Let’s face it – putting together a price list that is both easy for your client to understand and profitable for your business can be tricky. It’s also tricky finding sound advice on the topic. During his segment of last summer’s Photo Week, Jared Bauman outlined how to approach pricing in an effect and easy-to-follow way. Here a 3 of his keys to pricing a wedding successfully:
1. Pick The Right Starting Price
Your starting price should not be the most attractive option to clients. The unfortunate fact of the matter is, if buyers consistently book your bottom package, you won’t make as much money. Instead, draw their attention to what your least expensive package doesn’t have so that they’re more likely to buy at the next pricing level. So, how do you determine the right starting price? First, figure out how much money you want to earn a year, which in turn determines how often you’ll have to work. Then, evaluate your market and find out how much other photographers are charging. Your pricing doesn’t have to reflect theirs exactly, but it’s good to have a comparison so you don’t come in too high or too low.
Next up? Find your target market, and price your starting package with them in mind. If you aim too low, clients won’t think your higher packages are valuable. If you aim too high, you won’t even end up meeting with clients because they’ll be too busy hitting up your competition!
2. Highlight Your Middle Package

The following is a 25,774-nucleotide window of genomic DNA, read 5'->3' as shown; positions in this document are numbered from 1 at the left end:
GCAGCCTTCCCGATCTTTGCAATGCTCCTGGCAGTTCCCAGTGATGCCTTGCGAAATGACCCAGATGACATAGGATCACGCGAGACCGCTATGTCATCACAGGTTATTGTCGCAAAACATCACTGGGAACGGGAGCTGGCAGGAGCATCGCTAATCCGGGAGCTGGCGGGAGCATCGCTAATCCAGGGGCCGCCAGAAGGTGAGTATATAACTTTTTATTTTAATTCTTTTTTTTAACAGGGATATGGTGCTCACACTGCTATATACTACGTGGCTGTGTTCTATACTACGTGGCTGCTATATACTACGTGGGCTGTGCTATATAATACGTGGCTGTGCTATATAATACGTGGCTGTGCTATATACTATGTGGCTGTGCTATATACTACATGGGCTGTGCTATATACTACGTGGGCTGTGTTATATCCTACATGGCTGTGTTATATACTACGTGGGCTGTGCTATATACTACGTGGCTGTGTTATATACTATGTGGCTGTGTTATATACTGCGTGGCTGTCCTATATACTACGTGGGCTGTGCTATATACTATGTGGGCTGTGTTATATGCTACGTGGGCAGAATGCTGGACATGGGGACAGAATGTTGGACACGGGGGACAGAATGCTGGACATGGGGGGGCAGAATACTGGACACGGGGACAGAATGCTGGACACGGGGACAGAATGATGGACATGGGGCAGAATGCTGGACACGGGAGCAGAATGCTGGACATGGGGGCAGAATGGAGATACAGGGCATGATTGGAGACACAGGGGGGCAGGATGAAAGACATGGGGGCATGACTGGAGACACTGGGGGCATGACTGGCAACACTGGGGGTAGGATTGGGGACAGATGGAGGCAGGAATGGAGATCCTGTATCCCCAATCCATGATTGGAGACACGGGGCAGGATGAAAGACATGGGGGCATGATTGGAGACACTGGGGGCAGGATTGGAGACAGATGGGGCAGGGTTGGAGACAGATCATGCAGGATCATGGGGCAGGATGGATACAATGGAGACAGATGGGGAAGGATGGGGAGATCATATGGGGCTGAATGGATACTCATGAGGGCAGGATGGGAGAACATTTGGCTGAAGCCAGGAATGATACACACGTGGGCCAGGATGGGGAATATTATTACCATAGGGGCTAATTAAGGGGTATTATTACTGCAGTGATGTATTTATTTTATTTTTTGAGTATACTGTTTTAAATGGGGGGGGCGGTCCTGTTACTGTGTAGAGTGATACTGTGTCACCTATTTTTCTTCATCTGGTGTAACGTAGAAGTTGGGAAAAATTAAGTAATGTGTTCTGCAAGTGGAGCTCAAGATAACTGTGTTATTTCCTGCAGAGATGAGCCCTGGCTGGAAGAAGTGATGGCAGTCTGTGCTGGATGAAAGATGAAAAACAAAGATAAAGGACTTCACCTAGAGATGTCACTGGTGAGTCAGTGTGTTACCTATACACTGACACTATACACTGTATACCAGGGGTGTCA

While it would be great if every client choose your most luxurious (and expensive) package, it just isn’t realistic. Most brides and grooms want something a little snazzier than your simplest package, yet aren’t willing to throw down for the bells and whistles in your priciest offer. This makes the middle package their BFF –– and yours!
Make your middle pricing option the most attractive to clients by showing them what a great deal they’re getting. Highlight the fact that they’re scoring additional services for only a bit more money, and include at least one super-alluring item that isn’t available in your starting package.
3. Less Is More
Keep in mind that your clients are newcomers to photography, and they might be slightly out of their element. Overwhelming your price list with a million options is just going to confuse clients, and ultimately delay their decision to hire you. Instead, Jared suggests offering just one album option, and no more than three album size options.
A couple in the midst of planning a wedding want to make life as easy for themselves as possible, and will be more likely to hire a photographer who lays out a simple price list with a few easy-to-understand options. You can always make a supplemental list of extra pages, larger sizes etc, to whip out if they ask for more information!
For more on wedding photography basics, check out Jared’s creativeLIVE courses. You might also want to check out Susan Stripling’s 30 Day wedding photography course.